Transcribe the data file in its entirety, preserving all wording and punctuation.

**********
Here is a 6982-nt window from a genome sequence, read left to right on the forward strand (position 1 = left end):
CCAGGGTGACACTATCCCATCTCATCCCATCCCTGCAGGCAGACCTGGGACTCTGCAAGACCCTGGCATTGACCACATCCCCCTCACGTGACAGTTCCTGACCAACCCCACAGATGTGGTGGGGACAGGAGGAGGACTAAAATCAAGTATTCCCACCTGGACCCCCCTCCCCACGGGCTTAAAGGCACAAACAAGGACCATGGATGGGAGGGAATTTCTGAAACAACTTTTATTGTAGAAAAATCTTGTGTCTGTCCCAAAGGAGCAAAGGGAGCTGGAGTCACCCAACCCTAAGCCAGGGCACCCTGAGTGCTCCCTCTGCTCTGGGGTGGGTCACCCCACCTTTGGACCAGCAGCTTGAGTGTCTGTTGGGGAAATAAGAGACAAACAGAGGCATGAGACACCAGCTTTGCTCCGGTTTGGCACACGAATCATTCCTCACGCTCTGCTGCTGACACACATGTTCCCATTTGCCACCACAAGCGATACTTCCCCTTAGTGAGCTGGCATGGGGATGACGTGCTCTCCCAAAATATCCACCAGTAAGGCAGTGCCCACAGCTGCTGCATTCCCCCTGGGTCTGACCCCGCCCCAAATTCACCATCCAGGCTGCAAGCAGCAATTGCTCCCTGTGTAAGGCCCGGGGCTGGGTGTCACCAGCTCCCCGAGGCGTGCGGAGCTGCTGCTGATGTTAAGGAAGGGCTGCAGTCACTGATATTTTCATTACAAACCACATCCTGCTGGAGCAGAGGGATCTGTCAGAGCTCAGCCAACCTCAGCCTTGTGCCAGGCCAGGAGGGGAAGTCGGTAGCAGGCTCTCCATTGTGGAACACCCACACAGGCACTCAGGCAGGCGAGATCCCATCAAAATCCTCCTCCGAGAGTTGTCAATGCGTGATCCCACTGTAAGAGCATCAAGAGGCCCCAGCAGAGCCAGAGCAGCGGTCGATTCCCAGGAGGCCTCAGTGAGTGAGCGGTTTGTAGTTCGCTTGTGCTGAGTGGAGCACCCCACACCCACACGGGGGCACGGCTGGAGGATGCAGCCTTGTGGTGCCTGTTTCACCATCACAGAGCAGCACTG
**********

Here is a 6982-nt window from a genome sequence, read left to right on the forward strand (position 1 = left end):
CCAGGGTGACACTATCCCATCTCATCCCATCCCTGCAGGCAGACCTGGGACTCTGCAAGACCCTGGCATTGACCACATCCCCCTCACGTGACAGTTCCTGACCAACCCCACAGATGTGGTGGGGACAGGAGGAGGACTAAAATCAAGTATTCCCACCTGGACCCCCCTCCCCACGGGCTTAAAGGCACAAACAAGGACCATGGATGGGAGGGAATTTCTGAAACAACTTTTATTGTAGAAAAATCTTGTGTCTGTCCCAAAGGAGCAAAGGGAGCTGGAGTCACCCAACCCTAAGCCAGGGCACCCTGAGTGCTCCCTCTGCTCTGGGGTGGGTCACCCCACCTTTGGACCAGCAGCTTGAGTGTCTGTTGGGGAAATAAGAGACAAACAGAGGCATGAGACACCAGCTTTGCTCCGGTTTGGCACACGAATCATTCCTCACGCTCTGCTGCTGACACACATGTTCCCATTTGCCACCACAAGCGATACTTCCCCTTAGTGAGCTGGCATGGGGATGACGTGCTCTCCCAAAATATCCACCAGTAAGGCAGTGCCCACAGCTGCTGCATTCCCCCTGGGTCTGACCCCGCCCCAAATTCACCATCCAGGCTGCAAGCAGCAATTGCTCCCTGTGTAAGGCCCGGGGCTGGGTGTCACCAGCTCCCCGAGGCGTGCGGAGCTGCTGCTGATGTTAAGGAAGGGCTGCAGTCACTGATATTTTCATTACAAACCACATCCTGCTGGAGCAGAGGGATCTGTCAGAGCTCAGCCAACCTCAGCCTTGTGCCAGGCCAGGAGGGGAAGTCGGTAGCAGGCTCTCCATTGTGGAACACCCACACAGGCACTCAGGCAGGCGAGATCCCATCAAAATCCTCCTCCGAGAGTTGTCAATGCGTGATCCCACTGTAAGAGCATCAAGAGGCCCCAGCAGAGCCAGAGCAGCGGTCGATTCCCAGGAGGCCTCAGTGAGTGAGCGGTTTGTAGTTCGCTTGTGCTGAGTGGAGCACCCCACACCCACACGGGGGCACGGCTGGAGGATGCAGCCTTGTGGTGCCTGTTTCACCATCACAGAGCAGCACTG